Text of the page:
Chinese herbals come in different forms. These forms largely dictate how to take them and include:
- Raw herbs
- Black pills
Tablets and capsules are tailor-made prescriptions for treating specific health conditions. Therefore, they cannot be modified to match a patient's exact health needs.
Note: Chinese herbs in capsules or pills are weaker than conventional medicines. So, they are typically taken in larger quantities for longer periods for them to work. For example, if you are taking capsules, you may need up to 30 pills a day for several days before the effects are visible.
If the Chinese herb is in powder form, you can simply boil the recommended amount. The mixture should be taken in one go.
Dried or raw herbs are usually taken as herbal teas. Cook the leaves, bark, seeds, or roots in a pot for the required time. Drain in a cup, let cool, then drink. This traditional method has certain drawbacks, such as a leftover odor in the house.
What are the benefits of patent pills vs granules?
Patent pills are less powerful pre-designed formulae for treating various conditions. They are generally easy to use and have a gentle taste. In most cases, pills are used to consolidate the therapeutic gains made after treatment with granules.
This implies that granules are the more effective of the two. Moreover, they are easily modifiable to address specific health complaints.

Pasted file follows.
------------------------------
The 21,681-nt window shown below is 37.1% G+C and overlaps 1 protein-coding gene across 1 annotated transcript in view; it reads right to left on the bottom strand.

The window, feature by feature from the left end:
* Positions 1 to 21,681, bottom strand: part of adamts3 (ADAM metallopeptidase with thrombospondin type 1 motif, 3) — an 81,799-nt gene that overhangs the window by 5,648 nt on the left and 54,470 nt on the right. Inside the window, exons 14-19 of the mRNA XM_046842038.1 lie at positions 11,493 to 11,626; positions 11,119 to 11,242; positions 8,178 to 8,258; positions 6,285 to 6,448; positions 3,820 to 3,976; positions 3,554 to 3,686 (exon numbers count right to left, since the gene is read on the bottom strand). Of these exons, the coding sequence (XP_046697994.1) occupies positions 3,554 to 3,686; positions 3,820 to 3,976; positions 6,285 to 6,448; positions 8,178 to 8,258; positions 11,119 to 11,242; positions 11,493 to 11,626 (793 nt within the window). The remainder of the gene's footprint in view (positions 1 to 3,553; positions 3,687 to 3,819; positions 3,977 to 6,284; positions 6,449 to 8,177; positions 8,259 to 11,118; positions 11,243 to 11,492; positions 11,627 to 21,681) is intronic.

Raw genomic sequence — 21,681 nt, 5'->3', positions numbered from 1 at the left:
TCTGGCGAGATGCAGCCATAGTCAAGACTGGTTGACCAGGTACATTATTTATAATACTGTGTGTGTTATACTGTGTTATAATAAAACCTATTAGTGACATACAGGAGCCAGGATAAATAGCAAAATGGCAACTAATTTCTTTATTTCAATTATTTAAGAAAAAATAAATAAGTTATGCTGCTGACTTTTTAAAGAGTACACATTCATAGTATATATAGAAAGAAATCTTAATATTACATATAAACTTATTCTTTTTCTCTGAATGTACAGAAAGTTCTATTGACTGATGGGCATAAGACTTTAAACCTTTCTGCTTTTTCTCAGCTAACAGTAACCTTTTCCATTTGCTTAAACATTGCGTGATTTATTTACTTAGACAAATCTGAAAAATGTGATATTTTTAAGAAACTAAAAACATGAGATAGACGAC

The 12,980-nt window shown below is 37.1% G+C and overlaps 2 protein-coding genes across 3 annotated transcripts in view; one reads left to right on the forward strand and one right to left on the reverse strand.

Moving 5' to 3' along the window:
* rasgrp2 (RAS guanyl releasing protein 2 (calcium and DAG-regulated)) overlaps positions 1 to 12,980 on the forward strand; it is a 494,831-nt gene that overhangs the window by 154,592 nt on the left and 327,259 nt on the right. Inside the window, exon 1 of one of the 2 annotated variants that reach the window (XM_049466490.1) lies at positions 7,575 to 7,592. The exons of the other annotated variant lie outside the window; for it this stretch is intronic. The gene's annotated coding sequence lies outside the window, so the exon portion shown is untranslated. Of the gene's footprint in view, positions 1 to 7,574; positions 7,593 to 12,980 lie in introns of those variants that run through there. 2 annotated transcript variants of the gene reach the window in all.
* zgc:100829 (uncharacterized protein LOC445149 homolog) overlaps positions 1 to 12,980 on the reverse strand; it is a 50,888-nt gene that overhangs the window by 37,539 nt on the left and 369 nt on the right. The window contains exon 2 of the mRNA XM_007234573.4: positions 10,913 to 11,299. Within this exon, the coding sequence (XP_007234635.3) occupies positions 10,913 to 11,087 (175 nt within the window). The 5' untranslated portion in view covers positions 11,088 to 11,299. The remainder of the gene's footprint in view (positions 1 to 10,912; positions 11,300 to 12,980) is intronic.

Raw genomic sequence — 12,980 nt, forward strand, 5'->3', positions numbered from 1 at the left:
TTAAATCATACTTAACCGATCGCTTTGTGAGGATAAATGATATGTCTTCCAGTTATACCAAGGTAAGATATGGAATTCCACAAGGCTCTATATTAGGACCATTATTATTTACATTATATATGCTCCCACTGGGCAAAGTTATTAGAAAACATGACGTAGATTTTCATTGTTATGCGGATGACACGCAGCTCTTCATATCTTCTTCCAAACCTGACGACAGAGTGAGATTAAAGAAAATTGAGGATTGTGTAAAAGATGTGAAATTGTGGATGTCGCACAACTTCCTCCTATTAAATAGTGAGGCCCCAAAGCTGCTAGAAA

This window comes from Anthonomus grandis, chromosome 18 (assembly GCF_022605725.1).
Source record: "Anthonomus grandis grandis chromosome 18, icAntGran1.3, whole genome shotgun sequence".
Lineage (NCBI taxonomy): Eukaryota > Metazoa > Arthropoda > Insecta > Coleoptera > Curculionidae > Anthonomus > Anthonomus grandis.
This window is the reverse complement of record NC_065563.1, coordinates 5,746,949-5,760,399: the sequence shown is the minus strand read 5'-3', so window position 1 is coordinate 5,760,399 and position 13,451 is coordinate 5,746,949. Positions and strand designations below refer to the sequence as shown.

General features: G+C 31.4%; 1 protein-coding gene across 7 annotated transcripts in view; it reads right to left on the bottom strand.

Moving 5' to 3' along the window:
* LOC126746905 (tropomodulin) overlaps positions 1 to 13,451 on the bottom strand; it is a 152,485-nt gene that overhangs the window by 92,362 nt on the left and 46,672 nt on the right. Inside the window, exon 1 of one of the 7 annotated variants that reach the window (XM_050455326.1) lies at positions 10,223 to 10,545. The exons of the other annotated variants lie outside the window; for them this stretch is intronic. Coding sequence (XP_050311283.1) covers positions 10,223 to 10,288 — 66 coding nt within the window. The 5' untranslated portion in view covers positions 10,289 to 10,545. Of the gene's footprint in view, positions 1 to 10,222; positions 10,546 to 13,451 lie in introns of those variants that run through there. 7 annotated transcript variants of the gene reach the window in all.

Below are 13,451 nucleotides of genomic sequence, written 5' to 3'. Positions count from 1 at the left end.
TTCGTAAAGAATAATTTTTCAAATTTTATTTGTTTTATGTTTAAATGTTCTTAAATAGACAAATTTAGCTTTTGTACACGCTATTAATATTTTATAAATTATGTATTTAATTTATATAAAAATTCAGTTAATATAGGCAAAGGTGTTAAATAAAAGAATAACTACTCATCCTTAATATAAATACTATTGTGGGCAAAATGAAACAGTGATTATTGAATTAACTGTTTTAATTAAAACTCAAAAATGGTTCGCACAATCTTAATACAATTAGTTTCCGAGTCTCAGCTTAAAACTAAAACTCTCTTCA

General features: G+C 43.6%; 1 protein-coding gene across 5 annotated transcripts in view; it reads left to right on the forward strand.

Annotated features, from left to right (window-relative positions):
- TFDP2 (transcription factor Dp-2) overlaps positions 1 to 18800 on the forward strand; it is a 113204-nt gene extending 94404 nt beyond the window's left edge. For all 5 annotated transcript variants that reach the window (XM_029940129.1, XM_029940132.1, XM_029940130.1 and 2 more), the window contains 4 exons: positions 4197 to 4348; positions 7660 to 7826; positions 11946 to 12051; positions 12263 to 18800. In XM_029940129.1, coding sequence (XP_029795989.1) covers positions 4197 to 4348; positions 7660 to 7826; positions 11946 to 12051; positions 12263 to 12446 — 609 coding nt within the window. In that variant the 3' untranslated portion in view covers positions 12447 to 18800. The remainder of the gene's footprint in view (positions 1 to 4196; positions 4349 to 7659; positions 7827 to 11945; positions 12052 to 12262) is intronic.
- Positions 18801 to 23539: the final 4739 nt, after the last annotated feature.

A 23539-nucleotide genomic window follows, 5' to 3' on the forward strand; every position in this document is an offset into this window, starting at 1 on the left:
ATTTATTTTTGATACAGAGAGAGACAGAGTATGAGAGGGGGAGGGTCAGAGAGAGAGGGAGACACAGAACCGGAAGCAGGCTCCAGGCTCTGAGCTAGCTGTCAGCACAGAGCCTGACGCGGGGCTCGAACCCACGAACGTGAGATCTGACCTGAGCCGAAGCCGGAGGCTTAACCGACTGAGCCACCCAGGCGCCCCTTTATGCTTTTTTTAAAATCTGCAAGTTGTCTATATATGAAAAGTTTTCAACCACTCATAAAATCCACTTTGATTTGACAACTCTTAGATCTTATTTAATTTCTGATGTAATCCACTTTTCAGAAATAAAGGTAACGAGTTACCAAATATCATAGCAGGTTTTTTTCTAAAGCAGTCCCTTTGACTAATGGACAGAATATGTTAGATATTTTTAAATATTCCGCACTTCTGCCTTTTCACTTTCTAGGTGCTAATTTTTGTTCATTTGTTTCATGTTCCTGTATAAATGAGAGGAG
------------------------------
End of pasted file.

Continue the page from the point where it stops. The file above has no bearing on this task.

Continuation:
Are Chinese herbs safe?
Yes. Concentrated and processed herbs undergo stringent quality control measures such as screening for heavy metals and pesticide residues, quality checks, and identification.
A major safety measure in Eastern and Western medicine is liver and kidney function. These organs help the body eradicate toxic substances. Fortunately, a TCM practitioner observed that in a 7-year study, no lab result showed liver or kidney problems. Only 5 out of 333 patients in the study complained of mild dyspnea (shortness of breath).
Moreover, TCM practitioners review their patients faster than their Western medicine counterparts. This increases safety because the formulae are adjusted as soon as adverse symptoms occur.
Since these herbs have been used for thousands of years, herbalists have worked out the safe ones. Moreover, there are regulatory frameworks to determine whether Chinese herbs are safe based on empirical evidence.
Do Chinese herbs have side effects?
No. Chinese herbs typically have very low toxicity compared to western medicines. When prescribed correctly, the chances of getting adverse reactions are almost zero.
Stomach upset is possible if you take Chinese herbs on an empty stomach. For this reason, taking these herbs an hour or two after a meal is advisable.